Murder and the Married Virgin (Michael Shayne, Book 11)
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Shayne is hired by the fiancé of a dead girl to find out what happened in her apparent suicide attempt. They were supposed to be married the very next day, but she supposedly went into her room, turned on the gas grate in the fireplace, and drifted off into the final sleep with a smile upon her lips. She worked as a maid at the home of the Lomax family, the very same house where upon the night of her death an emerald necklace insured for $125,000 was stolen. As it so happens (very conveniently so) the insurance company that issued the policy also hires Shayne to recover the necklace, and off he goes to rattle cages, stir the pot, and generally stick his nose where it doesn’t belong.
tell you to get out and quit beefing about your losses.” “Trueman was covering up. Hell, I’d just won over a grand with Laurel dice. I’ve got it in my pocket. If you know so damned much you ought to know that, too.” “I do. That’s what I couldn’t figure. I’ve been wondering why you went back and beat Dan Trueman to death.” “So that’s the lay. I beat him to death.” “You took the guns off the two bouncers when they threw you out. They were not armed when you came back later and you didn’t have
pervaded the Lomax house and grounds. He wondered, suddenly remembering the early hour of the morning which had started hours ago for him, whether the family would be up and around. He sat for a long moment in thoughtful contemplation, then got out and walked to the rear basement door through which Eddie had taken him yesterday. As he hesitated with his hand on the knob he heard the sound of pounding inside and went in and down the steps. The basement was dark except for daylight coming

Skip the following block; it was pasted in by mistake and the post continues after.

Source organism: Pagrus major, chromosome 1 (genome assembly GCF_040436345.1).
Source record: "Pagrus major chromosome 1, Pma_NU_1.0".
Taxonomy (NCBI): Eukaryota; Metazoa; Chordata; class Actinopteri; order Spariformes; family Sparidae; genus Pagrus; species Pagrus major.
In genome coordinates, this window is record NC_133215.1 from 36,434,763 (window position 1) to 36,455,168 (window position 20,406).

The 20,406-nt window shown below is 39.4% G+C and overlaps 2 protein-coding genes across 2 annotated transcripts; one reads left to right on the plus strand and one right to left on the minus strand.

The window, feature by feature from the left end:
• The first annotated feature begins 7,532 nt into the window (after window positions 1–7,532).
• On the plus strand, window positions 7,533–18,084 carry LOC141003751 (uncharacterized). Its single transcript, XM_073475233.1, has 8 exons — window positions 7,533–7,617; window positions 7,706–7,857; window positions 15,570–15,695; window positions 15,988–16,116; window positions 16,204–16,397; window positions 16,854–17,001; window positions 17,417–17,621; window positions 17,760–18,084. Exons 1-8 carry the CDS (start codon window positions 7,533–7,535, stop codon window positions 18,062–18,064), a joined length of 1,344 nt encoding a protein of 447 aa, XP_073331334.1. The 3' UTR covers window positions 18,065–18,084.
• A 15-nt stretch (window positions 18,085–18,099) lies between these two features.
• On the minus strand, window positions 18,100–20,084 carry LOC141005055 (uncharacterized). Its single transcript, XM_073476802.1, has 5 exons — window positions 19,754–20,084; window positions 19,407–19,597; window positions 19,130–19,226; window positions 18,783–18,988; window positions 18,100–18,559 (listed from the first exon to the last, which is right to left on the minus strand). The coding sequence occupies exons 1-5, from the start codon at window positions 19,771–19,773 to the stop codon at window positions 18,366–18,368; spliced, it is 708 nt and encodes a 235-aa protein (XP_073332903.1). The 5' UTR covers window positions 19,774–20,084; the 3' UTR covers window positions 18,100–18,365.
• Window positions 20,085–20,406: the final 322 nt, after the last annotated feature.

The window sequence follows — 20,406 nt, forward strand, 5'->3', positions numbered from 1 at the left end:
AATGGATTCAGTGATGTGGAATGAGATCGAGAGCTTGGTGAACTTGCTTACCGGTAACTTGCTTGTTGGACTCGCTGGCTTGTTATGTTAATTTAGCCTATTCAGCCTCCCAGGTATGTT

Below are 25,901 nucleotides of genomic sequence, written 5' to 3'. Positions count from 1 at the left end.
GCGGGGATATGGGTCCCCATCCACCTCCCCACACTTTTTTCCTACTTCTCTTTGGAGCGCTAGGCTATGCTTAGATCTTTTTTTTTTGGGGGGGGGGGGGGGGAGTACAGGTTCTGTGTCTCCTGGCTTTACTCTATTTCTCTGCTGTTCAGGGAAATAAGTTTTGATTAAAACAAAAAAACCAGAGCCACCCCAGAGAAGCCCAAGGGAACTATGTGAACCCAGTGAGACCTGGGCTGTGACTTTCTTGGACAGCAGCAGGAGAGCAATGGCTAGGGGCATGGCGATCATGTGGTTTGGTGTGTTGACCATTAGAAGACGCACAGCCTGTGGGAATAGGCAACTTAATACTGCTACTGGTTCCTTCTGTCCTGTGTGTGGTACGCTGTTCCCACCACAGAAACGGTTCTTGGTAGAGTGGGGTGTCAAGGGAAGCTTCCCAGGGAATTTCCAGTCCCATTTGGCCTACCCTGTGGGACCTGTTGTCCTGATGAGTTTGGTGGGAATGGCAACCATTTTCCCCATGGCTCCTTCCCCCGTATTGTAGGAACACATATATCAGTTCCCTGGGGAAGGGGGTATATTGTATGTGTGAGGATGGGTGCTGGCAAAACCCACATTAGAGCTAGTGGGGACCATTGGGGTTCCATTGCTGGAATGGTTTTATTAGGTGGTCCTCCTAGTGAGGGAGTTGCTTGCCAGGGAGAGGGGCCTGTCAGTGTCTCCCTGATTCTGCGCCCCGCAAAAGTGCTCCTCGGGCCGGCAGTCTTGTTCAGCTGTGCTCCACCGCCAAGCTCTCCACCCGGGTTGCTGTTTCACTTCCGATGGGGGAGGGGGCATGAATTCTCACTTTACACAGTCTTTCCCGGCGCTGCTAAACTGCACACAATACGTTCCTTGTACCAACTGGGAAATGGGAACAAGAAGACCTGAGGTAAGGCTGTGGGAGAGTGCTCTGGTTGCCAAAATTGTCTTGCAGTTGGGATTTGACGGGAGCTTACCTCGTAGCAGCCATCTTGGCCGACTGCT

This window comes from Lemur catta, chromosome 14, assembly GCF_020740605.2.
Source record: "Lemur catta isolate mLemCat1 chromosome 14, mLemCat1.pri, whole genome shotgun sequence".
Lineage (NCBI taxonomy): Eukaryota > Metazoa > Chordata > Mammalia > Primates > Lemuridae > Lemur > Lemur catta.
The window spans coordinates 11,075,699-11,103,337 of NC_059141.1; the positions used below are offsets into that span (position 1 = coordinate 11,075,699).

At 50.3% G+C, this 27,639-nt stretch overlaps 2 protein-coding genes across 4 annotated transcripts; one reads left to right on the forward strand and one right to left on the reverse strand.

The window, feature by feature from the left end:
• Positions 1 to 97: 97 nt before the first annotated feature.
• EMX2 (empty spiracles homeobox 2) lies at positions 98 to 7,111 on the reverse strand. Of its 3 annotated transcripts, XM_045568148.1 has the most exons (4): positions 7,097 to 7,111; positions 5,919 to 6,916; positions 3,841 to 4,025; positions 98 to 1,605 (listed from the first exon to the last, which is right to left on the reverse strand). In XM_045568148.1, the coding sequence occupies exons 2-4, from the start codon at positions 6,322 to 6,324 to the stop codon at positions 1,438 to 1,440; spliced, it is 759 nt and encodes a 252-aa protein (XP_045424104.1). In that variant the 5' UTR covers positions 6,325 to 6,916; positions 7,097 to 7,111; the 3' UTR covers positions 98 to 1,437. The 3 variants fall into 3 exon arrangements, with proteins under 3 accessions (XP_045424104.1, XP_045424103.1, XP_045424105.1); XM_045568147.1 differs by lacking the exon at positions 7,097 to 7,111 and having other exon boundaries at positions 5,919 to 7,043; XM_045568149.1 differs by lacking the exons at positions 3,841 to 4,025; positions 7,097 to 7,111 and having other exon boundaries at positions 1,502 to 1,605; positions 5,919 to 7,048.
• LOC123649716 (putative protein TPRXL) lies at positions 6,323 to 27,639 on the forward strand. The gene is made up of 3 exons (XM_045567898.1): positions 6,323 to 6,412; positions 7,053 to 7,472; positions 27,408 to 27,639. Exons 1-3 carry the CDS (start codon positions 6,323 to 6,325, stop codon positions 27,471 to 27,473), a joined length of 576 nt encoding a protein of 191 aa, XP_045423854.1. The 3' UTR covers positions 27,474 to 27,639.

was sad. The inspector cleared his throat. His cold blue eyes softened when he said, “That’s really too bad.” “Tragic,” muttered Shayne. Inspector Quinlan’s eyes narrowed. “Damn you, Shayne, you’re pulling my leg. You wouldn’t be that sad if your own grandmother—” Shayne chuckled. “She’s my secretary if you have to know. But hands off. Lucy’s a good girl—damn it.” Quinlan resumed his impersonal normalcy. He was a slender man who appeared taller than his height, which was average. His thick
“Nuts,” said Jordan loudly. “I didn’t—” Shayne said, “Shut up. Didn’t he, Lomax?” The aged manufacturer nodded slowly. “I heard the car go out the drive. When I read about Trueman’s death this morning, I wondered—I didn’t know what to do.” “I know it was tough on you with your wife mixed up in it,” Shayne said in a kindly tone. “You knew all the time it was she who stole the necklace, didn’t you?” “No,” Lomax cried out. “The hell you didn’t,” Shayne said angrily. “Why else did you think
corner, and near the foot of the bed was a hot air inlet. The floor was spotless around a square rug bright with color, and crisp curtains were looped back from the window. A highboy stood against one wall, its empty drawers carelessly pulled out. A small, doorless closet was empty, the cretonne curtain drawn aside and flung over the extension rod on which it hung. A hatbox and two new suitcases lay open on the floor, and feminine garments lay in little heaps around them. On Shayne’s left, set in